Ron Paul fires up supporters in Virginia as Arizona and Michigan vote

SPRINGFIELD, VA - FEBRUARY 28: Republican Presidential candidate and U.S. Rep. Ron Paul (R-TX) (R) acknowledges supporters as his wife Carol (L) looks on during a primary night party February 28, 2012 in Springfield, Virginia. According to early exit polls, Mitt Romney has a very slim lead over Rick Santorum in Michigan's primary, with Romney projected to win the Arizona primary. Voters in Michigan and Arizona went to the polls today to pick their choice for the Republican presidential nominee. (Photo by Alex Wong/Getty Images)
Alex Wong
Texas Rep. Ron Paul in Springfield, Virginia
Alex Wong

SPRINGFIELD, Va. -- Taking the stage Tuesday before an over-capacity crowd gathered for event billed as a "celebration rally" for Arizona and Michigan's presidential primaries, Rep. Ron Paul chose not to acknowledge those votes were taking place.

"I guess the revolution has arrived in Virginia!" the Texas lawmaker said to more than 1,700 shouting supporters while another 500 were unable to enter the ballroom after the fire marshal deemed it too crowded.

Mitt Romney bested rival Rick Santorum in Arizona and Michigan, one of the most competitive races of the campaign so far.

Having cut his losses early in Michigan after spending a mere three days in the state, Paul opted to spend election night near Washington so he could question Federal Reserve Board Chairman Ben Bernanke Wednesday when he appears before the House Financial Services Committee.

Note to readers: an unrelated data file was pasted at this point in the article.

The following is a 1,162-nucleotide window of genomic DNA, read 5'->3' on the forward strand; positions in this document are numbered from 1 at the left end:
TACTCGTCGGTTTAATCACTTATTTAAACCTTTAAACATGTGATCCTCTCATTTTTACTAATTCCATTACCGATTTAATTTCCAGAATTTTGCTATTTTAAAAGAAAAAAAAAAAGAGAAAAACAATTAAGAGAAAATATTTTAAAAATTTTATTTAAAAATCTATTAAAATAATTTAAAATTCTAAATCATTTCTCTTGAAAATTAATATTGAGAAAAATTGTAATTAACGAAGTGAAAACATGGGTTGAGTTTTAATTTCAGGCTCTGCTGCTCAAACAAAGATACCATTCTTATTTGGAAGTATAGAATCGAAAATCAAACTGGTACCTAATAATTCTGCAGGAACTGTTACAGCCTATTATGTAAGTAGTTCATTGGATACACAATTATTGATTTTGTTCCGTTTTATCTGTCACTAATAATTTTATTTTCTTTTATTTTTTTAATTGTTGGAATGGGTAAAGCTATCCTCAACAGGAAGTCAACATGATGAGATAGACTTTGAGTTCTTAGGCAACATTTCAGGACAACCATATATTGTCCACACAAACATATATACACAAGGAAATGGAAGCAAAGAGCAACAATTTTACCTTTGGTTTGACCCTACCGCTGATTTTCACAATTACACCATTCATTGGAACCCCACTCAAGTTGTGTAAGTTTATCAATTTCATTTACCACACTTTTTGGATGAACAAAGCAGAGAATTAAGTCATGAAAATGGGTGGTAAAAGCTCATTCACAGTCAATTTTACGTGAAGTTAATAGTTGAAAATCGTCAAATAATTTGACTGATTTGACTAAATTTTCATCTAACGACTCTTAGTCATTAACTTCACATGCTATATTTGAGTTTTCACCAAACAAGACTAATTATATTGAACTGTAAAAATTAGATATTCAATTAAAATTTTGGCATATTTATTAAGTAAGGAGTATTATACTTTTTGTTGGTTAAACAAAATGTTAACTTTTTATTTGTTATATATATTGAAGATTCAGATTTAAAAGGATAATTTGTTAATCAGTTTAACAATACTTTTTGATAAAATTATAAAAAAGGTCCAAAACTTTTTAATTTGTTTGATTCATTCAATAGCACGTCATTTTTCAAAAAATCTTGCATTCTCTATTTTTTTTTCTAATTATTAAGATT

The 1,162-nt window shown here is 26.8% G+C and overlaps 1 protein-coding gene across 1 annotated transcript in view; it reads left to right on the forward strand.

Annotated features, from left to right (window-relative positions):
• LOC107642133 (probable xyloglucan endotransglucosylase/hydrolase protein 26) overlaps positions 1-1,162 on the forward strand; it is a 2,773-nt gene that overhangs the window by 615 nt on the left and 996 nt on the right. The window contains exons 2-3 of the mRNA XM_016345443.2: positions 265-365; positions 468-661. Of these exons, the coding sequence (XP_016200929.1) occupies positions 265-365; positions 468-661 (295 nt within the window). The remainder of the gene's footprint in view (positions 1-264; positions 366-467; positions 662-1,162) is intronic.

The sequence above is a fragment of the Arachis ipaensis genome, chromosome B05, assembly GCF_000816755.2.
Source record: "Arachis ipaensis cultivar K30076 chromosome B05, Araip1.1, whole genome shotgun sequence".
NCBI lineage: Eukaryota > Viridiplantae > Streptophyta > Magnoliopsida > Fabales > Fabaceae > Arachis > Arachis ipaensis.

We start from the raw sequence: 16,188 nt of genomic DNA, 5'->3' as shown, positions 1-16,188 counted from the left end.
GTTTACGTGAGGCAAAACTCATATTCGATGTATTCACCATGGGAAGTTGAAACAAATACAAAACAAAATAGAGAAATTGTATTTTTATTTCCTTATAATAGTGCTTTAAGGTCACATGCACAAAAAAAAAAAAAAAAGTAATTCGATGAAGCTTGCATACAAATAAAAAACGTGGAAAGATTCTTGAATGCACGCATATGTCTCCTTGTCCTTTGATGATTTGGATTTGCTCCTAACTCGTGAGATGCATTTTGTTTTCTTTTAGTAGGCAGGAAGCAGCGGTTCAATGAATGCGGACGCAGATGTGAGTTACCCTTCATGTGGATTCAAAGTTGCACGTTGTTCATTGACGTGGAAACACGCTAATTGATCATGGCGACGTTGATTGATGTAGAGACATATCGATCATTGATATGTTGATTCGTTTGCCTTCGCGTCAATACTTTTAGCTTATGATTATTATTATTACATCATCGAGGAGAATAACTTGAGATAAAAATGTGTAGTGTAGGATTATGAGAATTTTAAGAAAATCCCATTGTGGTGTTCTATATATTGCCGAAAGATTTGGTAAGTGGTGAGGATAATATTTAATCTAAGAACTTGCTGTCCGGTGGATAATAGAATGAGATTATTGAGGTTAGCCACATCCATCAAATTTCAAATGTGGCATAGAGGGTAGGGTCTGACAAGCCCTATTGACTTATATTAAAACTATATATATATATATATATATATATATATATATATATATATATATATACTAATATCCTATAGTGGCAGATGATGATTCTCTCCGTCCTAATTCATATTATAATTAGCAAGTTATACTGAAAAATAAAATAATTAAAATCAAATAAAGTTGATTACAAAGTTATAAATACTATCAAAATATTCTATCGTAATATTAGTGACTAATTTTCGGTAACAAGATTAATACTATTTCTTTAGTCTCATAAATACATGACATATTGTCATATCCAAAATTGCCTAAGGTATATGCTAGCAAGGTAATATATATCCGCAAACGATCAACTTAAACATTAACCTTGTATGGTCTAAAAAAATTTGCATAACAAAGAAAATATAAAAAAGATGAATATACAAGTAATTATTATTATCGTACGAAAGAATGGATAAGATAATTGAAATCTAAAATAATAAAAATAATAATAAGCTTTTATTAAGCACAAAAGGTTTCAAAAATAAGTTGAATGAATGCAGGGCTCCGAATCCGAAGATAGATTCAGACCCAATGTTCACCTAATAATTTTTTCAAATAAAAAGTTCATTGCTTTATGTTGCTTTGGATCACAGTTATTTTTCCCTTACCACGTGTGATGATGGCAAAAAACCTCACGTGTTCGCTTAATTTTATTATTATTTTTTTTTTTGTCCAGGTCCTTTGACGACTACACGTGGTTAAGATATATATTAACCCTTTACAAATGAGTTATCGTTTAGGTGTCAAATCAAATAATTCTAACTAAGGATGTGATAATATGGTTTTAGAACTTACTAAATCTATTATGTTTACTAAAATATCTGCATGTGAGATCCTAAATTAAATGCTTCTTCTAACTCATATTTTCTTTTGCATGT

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But over the weekend Paul seemed equally lukewarm to Virginia's primary, which offers him the unique opportunity on Super Tuesday to face off against Romney one-on-one, as they were the only two candidates to collect enough signatures for the ballot. Asked about it Sunday, Paul said he didn't know "to what extent" he'd play in Virginia.

Paul has consistently said he is trying to amass as many delegates as he can.

"They keep asking about winning particular states in this campaign, but guess what? We're still winning a lot of delegates!" he said to massive cheers.

"Every once in a while they include my name in the polling," Paul said, telling the cheering crowd that a "recent poll that showed we do the best against Obama!"

Full Michigan results
Michigan exit poll
Analysis: Mitt Romney avoids a Michigan disaster
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